DISCLAIMER: We don't claim to be medical experts, but here are some facts and news stories that could be helpful on this topic.

At Earth Future Action, we would like to do our part to warn people about the severity of the global COVID-9 pandemic, and what they can do to protect themselves and others from the spread of this virus.


Early on, the symptoms of COVID-19 are much like the common cold: fever, dry cough, shortness of breath. (WebMD)

Infections range from mild to serious. The virus can turn deadly if it leads to pneumonia, respiratory failure, or septic shock. Those most at risk of death are the elderly and people with weakened immune systems. (WebMD)


According to a study in the New England Journal of Medicine, the virus can survive in the air for up to 3 hours. (The Hill)

Symptoms can show up anywhere from 2-14 days after exposure. (WebMD) (NCBI)


However, we can recommend some steps that you can take to stay safe and to keep society safe. Mass panic, of course, is never helpful. The hysteria that has resulted in people buying up all the medical masks has just been bad for hospitals, which are now under-supplied. But we do recommend being both cautious and smart about this situation.


Wearing a mask is important when it comes to protecting one's self, and others from the virus. Everyone should be wearing a mask when in public crowded areas to prevent the spread of the virus. Though if you are outside, this is not as much of a concern, as long as there is space between you and other people.

When putting on the mask, make sure it is facing the correct direction and do not put your fingers on the inside of the mask. Also, try not to re-use disposable surgical masks. They are not meant for re-use.

The following study shows that the filtering provided by surgical masks is better than nothing.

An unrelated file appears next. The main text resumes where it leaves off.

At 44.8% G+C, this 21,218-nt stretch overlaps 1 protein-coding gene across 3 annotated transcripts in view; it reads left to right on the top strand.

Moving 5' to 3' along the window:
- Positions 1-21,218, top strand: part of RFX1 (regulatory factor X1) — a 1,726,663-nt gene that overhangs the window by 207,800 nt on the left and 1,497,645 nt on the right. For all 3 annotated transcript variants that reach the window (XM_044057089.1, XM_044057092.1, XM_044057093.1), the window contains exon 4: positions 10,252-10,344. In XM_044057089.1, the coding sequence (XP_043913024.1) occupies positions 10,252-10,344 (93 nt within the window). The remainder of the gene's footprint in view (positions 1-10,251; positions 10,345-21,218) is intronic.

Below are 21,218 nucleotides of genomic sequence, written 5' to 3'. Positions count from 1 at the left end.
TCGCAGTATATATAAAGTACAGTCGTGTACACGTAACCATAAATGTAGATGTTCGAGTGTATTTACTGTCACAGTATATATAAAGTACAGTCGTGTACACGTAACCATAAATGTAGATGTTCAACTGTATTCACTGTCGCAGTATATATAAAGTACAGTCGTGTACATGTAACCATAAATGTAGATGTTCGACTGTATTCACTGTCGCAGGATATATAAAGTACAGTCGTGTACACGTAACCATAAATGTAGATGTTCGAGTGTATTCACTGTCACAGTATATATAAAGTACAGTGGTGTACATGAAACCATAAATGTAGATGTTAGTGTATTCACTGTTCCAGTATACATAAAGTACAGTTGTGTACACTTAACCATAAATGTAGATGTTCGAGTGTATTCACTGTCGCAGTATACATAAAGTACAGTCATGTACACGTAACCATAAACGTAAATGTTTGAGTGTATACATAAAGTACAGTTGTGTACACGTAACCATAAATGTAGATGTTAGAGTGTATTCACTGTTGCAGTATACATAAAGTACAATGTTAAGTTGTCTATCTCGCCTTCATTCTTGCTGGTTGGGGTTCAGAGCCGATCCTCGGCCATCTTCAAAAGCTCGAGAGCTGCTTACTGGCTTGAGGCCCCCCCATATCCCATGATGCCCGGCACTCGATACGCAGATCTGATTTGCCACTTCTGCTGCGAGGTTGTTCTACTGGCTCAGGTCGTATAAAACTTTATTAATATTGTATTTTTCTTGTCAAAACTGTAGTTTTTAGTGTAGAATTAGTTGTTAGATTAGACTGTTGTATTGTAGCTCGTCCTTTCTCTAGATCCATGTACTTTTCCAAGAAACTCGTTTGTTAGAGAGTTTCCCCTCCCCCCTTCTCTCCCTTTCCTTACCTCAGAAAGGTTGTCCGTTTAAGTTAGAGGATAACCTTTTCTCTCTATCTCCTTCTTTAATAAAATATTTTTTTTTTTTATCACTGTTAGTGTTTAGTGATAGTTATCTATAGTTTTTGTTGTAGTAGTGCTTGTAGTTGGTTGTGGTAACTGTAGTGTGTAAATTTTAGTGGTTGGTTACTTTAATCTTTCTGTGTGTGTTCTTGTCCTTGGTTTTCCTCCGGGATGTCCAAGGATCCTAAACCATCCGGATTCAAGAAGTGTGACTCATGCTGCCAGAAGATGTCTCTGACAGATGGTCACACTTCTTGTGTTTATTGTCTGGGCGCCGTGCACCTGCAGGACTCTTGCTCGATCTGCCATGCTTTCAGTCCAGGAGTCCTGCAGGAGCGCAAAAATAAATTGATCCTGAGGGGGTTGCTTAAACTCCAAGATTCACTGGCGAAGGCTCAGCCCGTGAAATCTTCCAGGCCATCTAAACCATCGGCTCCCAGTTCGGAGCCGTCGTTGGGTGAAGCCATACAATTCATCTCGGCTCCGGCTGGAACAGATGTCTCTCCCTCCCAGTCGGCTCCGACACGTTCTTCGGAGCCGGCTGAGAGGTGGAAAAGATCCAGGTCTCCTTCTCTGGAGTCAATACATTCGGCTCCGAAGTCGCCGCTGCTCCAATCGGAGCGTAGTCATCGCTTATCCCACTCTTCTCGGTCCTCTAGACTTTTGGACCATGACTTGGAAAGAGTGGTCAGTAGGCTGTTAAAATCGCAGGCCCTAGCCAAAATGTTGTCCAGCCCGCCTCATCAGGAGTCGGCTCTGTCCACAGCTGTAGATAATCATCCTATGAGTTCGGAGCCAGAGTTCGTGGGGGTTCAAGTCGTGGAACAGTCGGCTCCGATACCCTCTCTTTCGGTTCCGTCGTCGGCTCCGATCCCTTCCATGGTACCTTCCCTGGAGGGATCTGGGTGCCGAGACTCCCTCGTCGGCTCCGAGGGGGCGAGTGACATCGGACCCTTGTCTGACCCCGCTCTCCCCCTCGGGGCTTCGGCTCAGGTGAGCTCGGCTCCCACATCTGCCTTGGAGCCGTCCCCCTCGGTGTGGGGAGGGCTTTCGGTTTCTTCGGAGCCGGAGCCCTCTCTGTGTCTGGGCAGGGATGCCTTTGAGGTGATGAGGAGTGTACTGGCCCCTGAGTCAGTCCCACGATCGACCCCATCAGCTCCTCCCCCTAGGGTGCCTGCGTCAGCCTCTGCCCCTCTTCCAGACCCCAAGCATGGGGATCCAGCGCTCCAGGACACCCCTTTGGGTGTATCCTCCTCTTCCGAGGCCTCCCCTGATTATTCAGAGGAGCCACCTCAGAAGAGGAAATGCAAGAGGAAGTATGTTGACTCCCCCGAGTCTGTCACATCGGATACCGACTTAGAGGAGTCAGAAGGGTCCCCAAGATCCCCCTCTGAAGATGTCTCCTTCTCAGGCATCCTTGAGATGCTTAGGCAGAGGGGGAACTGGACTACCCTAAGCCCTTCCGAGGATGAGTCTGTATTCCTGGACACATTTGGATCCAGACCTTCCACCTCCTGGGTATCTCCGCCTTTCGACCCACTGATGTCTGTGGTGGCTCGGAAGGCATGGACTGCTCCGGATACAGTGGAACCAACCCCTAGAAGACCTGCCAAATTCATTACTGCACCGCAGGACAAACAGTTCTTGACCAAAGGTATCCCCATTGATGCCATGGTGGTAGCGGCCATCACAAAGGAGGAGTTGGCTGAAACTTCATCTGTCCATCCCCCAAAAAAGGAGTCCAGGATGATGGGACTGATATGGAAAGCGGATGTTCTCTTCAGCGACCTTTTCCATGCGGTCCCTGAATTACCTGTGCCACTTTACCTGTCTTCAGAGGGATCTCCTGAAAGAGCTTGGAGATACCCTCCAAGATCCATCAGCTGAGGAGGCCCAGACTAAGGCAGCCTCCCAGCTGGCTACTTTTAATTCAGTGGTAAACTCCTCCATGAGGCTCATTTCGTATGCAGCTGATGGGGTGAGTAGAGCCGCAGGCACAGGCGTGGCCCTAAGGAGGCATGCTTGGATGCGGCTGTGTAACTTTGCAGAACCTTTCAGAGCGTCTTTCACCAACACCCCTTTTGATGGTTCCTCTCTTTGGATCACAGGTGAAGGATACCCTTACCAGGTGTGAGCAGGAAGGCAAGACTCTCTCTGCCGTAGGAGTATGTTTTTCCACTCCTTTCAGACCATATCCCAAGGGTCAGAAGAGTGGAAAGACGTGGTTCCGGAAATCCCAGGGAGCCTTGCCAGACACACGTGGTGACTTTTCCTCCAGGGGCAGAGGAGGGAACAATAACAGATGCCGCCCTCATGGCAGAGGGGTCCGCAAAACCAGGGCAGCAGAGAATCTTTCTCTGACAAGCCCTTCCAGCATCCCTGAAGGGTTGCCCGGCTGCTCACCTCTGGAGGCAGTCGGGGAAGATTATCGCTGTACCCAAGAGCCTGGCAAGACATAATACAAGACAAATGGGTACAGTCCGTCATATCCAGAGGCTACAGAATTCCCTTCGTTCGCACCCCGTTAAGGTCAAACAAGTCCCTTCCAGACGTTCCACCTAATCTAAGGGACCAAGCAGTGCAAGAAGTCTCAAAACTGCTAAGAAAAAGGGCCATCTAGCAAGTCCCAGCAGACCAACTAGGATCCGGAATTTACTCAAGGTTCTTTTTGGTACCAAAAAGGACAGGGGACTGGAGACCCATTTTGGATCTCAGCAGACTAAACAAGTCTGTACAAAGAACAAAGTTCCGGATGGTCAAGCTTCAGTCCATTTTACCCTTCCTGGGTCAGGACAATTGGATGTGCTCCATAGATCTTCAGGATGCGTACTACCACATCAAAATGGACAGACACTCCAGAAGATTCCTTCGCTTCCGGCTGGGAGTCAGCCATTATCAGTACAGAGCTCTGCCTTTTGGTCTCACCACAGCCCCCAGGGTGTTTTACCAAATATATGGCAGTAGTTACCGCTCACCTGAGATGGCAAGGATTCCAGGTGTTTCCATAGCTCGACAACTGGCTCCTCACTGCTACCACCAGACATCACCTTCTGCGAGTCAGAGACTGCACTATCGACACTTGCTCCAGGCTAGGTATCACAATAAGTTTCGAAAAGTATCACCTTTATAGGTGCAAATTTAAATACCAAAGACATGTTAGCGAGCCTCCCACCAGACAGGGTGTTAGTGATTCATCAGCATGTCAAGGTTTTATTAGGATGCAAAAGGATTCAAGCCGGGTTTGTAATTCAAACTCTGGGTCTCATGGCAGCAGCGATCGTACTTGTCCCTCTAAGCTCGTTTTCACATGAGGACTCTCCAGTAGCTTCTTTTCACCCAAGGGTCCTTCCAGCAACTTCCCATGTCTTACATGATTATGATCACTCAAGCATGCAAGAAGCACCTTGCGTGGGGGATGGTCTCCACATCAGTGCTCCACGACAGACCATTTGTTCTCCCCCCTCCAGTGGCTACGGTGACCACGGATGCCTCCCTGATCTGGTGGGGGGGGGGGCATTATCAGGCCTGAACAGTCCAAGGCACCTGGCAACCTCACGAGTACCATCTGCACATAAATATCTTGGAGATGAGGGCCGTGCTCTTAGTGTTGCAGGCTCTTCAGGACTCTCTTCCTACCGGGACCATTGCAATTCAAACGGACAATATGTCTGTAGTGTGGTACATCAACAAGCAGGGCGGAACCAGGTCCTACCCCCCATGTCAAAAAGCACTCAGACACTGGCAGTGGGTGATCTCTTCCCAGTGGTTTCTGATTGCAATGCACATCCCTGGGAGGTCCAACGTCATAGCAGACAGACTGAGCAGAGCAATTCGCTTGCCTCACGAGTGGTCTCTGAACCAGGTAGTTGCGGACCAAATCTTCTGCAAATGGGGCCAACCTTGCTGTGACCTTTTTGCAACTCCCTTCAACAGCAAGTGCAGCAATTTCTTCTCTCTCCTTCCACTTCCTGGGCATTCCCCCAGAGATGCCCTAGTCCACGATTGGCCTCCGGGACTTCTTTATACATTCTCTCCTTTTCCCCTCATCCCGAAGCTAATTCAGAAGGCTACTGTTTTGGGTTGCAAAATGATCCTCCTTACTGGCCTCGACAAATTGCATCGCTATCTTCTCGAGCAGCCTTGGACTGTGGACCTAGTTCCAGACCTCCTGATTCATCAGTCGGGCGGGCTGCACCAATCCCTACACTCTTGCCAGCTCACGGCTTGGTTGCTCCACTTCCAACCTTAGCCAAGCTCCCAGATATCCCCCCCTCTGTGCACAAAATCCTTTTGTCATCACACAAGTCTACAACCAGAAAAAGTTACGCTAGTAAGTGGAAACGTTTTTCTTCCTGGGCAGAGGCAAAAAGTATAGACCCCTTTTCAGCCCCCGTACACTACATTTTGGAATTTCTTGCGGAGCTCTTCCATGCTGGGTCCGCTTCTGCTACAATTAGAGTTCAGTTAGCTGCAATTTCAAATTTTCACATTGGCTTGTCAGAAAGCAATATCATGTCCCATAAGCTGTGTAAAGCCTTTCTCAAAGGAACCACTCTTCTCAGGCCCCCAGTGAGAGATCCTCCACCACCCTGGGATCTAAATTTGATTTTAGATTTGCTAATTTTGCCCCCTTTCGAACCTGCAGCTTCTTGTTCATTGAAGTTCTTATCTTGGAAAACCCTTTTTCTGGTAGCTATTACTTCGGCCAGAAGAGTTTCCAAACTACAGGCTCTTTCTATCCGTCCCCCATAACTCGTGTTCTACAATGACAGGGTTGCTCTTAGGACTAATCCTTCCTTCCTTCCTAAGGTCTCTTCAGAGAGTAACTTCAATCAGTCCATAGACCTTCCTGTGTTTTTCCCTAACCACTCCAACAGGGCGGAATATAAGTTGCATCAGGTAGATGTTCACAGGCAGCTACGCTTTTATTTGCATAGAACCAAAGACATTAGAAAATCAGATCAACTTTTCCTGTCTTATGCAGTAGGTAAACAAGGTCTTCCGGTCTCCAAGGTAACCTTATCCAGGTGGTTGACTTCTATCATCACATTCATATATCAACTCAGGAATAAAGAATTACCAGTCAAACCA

Strategies for Optimizing the Supply of Face masks (CDC)

Use of Cloth Face Coverings to Help Slow the Spread of COVID-19 (CDC)

N95 Respirators, Surgical Masks, and Face Masks (FDA)

Can I Wear A Mask More Than Once? (Web MD)


Avoid touching your eyes, nose, and mouth.  This can bring germs into your body.   Only do so if you have washed your hands

Wash your hands:

The best thing we can recommend is to wash your hands. Be sure to use antibacterial soap. You would think washing hands would be a no brainer, but a surprising amount of people don't wash their hands properly. (Medical Xpress). A look around the world shows that washing the hands with water and soap leads to a 30% reduction in respiratory infections. (Tropical Medicine and International Health).

At Home:

When first coming home, do not touch common household objects like the computer, remote or phone until you wash your hands.

According to the CDC, people should wash their hands with soap and water for at least 20 seconds, especially after using the bathroom, before eating, after blowing the nose, and after coughing or sneezing.

Outside of the Home:

If soap and water are not readily available, use an alcohol-based hand sanitizer with at least 60% alcohol. We recommend Purell. (Purell products on Amazon)

You can also use wet wipes. We recommend Wet Ones.

Avoid Contact With Germs And Sick People

The CDC has some good guidelines for avoiding disease. While the linked page refers to the Coronavirus, it has good tips for disease prevention in general.

In addition to washing the hands, here are some other guidelines.

- Avoid close contact with people who are sick. Stay away from anything they are breathing. Do not shake hands with them.

- Stay home when you are sick.

- Cover your cough or sneeze with a tissue, then throw the tissue in the trash.

Don't Share Personal Effects With Other People:

Personal objects like toothbrushes and towels should never be shared with other people.